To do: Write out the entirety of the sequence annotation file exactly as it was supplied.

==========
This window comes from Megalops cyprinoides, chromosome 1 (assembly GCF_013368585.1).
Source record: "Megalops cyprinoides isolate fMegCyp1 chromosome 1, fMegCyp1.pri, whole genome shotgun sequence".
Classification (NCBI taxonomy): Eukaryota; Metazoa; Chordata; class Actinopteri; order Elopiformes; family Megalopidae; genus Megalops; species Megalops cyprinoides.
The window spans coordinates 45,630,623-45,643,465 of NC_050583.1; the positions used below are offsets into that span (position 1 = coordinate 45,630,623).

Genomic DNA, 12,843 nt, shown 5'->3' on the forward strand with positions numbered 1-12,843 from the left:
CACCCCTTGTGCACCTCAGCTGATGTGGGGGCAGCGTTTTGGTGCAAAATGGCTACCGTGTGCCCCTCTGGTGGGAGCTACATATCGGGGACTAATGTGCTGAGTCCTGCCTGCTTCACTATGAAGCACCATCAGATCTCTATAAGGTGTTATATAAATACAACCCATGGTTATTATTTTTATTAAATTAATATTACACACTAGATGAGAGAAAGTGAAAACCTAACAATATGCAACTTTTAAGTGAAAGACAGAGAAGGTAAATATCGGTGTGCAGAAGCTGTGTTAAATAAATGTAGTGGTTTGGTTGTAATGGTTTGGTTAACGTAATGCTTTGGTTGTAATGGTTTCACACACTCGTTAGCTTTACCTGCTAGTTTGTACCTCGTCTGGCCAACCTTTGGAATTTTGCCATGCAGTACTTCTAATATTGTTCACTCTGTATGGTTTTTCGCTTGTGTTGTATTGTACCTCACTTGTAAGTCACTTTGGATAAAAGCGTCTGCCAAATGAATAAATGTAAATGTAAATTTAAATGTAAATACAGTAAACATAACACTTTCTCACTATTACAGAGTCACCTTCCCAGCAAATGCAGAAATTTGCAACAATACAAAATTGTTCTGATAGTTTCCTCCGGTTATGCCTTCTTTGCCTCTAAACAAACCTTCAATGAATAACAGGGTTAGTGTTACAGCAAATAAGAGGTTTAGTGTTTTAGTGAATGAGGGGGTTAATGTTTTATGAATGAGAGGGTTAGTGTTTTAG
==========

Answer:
This window comes from Megalops cyprinoides, chromosome 1 (assembly GCF_013368585.1).
Source record: "Megalops cyprinoides isolate fMegCyp1 chromosome 1, fMegCyp1.pri, whole genome shotgun sequence".
Classification (NCBI taxonomy): Eukaryota; Metazoa; Chordata; class Actinopteri; order Elopiformes; family Megalopidae; genus Megalops; species Megalops cyprinoides.
The window spans coordinates 45,630,623-45,643,465 of NC_050583.1; the positions used below are offsets into that span (position 1 = coordinate 45,630,623).

Genomic DNA, 12,843 nt, shown 5'->3' on the forward strand with positions numbered 1-12,843 from the left:
CACCCCTTGTGCACCTCAGCTGATGTGGGGGCAGCGTTTTGGTGCAAAATGGCTACCGTGTGCCCCTCTGGTGGGAGCTACATATCGGGGACTAATGTGCTGAGTCCTGCCTGCTTCACTATGAAGCACCATCAGATCTCTATAAGGTGTTATATAAATACAACCCATGGTTATTATTTTTATTAAATTAATATTACACACTAGATGAGAGAAAGTGAAAACCTAACAATATGCAACTTTTAAGTGAAAGACAGAGAAGGTAAATATCGGTGTGCAGAAGCTGTGTTAAATAAATGTAGTGGTTTGGTTGTAATGGTTTGGTTAACGTAATGCTTTGGTTGTAATGGTTTCACACACTCGTTAGCTTTACCTGCTAGTTTGTACCTCGTCTGGCCAACCTTTGGAATTTTGCCATGCAGTACTTCTAATATTGTTCACTCTGTATGGTTTTTCGCTTGTGTTGTATTGTACCTCACTTGTAAGTCACTTTGGATAAAAGCGTCTGCCAAATGAATAAATGTAAATGTAAATTTAAATGTAAATACAGTAAACATAACACTTTCTCACTATTACAGAGTCACCTTCCCAGCAAATGCAGAAATTTGCAACAATACAAAATTGTTCTGATAGTTTCCTCCGGTTATGCCTTCTTTGCCTCTAAACAAACCTTCAATGAATAACAGGGTTAGTGTTACAGCAAATAAGAGGTTTAGTGTTTTAGTGAATGAGGGGGTTAATGTTTTATGAATGAGAGGGTTAGTGTTTTAG